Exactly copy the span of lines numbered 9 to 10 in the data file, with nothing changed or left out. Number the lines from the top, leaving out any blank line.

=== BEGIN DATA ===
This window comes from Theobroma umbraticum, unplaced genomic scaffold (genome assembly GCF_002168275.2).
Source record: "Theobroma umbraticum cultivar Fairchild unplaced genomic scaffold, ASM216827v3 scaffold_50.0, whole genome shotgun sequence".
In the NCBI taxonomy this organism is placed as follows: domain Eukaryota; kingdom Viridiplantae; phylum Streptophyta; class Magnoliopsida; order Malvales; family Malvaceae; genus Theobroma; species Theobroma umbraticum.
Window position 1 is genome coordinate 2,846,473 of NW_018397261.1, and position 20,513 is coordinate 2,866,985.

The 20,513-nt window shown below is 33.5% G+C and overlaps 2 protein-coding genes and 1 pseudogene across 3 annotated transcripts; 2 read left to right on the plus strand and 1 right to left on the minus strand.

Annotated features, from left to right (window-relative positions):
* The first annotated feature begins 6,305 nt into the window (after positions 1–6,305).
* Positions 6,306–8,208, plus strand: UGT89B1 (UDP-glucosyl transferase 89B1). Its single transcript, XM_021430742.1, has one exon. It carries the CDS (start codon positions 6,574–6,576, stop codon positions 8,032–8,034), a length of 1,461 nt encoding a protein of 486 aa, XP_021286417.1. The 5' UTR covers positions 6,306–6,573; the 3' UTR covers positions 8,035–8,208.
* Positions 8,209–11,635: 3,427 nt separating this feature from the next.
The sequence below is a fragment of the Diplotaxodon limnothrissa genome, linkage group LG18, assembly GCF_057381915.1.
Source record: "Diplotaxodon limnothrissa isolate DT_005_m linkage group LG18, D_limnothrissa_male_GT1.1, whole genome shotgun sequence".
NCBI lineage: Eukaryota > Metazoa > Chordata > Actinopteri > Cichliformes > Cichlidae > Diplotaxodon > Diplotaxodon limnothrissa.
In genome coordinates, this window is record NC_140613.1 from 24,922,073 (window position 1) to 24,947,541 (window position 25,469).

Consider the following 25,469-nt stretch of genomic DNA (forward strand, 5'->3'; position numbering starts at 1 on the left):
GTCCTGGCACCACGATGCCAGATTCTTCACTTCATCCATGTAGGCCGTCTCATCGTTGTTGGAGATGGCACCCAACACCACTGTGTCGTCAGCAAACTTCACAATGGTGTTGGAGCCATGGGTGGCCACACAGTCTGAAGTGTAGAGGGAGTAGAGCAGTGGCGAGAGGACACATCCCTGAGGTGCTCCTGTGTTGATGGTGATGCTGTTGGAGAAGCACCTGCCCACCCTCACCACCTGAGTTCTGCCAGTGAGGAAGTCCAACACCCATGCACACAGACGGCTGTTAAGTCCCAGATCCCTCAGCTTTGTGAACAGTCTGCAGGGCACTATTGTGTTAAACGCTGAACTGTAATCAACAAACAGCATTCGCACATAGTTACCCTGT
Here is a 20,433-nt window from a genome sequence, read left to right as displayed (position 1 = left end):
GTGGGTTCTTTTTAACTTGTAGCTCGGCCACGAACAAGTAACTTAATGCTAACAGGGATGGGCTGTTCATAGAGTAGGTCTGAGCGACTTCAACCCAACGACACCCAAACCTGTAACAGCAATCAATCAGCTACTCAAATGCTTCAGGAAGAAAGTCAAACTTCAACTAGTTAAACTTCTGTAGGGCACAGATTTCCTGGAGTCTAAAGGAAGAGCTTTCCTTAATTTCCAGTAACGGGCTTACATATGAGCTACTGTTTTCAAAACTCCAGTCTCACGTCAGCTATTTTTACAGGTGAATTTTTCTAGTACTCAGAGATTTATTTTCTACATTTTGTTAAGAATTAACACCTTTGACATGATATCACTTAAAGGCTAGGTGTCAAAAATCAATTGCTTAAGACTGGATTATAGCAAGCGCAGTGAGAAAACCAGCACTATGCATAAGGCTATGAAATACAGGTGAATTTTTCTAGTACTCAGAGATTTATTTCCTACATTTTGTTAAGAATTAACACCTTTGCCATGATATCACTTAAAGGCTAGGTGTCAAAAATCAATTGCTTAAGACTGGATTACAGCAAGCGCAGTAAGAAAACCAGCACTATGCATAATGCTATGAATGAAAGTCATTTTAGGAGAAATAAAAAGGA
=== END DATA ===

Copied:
* Positions 8,209–11,635: 3,427 nt separating this feature from the next.
The sequence below is a fragment of the Diplotaxodon limnothrissa genome, linkage group LG18, assembly GCF_057381915.1.